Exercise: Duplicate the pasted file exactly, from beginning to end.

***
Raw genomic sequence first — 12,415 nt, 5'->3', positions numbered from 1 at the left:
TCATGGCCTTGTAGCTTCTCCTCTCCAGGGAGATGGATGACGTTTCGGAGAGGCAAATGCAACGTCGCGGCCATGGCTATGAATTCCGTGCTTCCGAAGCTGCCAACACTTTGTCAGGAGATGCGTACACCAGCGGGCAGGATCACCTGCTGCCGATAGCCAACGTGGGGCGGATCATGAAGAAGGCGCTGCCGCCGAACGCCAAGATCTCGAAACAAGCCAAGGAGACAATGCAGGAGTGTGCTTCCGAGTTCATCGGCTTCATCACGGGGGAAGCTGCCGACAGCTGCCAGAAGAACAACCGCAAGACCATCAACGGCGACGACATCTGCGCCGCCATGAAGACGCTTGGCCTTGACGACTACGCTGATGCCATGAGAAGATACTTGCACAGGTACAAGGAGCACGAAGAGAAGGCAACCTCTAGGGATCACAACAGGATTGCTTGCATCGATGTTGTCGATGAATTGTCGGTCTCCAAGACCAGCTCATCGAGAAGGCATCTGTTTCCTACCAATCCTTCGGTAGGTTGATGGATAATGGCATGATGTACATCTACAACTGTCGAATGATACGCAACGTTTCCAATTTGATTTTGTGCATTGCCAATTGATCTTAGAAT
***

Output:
Raw genomic sequence first — 12,415 nt, 5'->3', positions numbered from 1 at the left:
TCATGGCCTTGTAGCTTCTCCTCTCCAGGGAGATGGATGACGTTTCGGAGAGGCAAATGCAACGTCGCGGCCATGGCTATGAATTCCGTGCTTCCGAAGCTGCCAACACTTTGTCAGGAGATGCGTACACCAGCGGGCAGGATCACCTGCTGCCGATAGCCAACGTGGGGCGGATCATGAAGAAGGCGCTGCCGCCGAACGCCAAGATCTCGAAACAAGCCAAGGAGACAATGCAGGAGTGTGCTTCCGAGTTCATCGGCTTCATCACGGGGGAAGCTGCCGACAGCTGCCAGAAGAACAACCGCAAGACCATCAACGGCGACGACATCTGCGCCGCCATGAAGACGCTTGGCCTTGACGACTACGCTGATGCCATGAGAAGATACTTGCACAGGTACAAGGAGCACGAAGAGAAGGCAACCTCTAGGGATCACAACAGGATTGCTTGCATCGATGTTGTCGATGAATTGTCGGTCTCCAAGACCAGCTCATCGAGAAGGCATCTGTTTCCTACCAATCCTTCGGTAGGTTGATGGATAATGGCATGATGTACATCTACAACTGTCGAATGATACGCAACGTTTCCAATTTGATTTTGTGCATTGCCAATTGATCTTAGAAT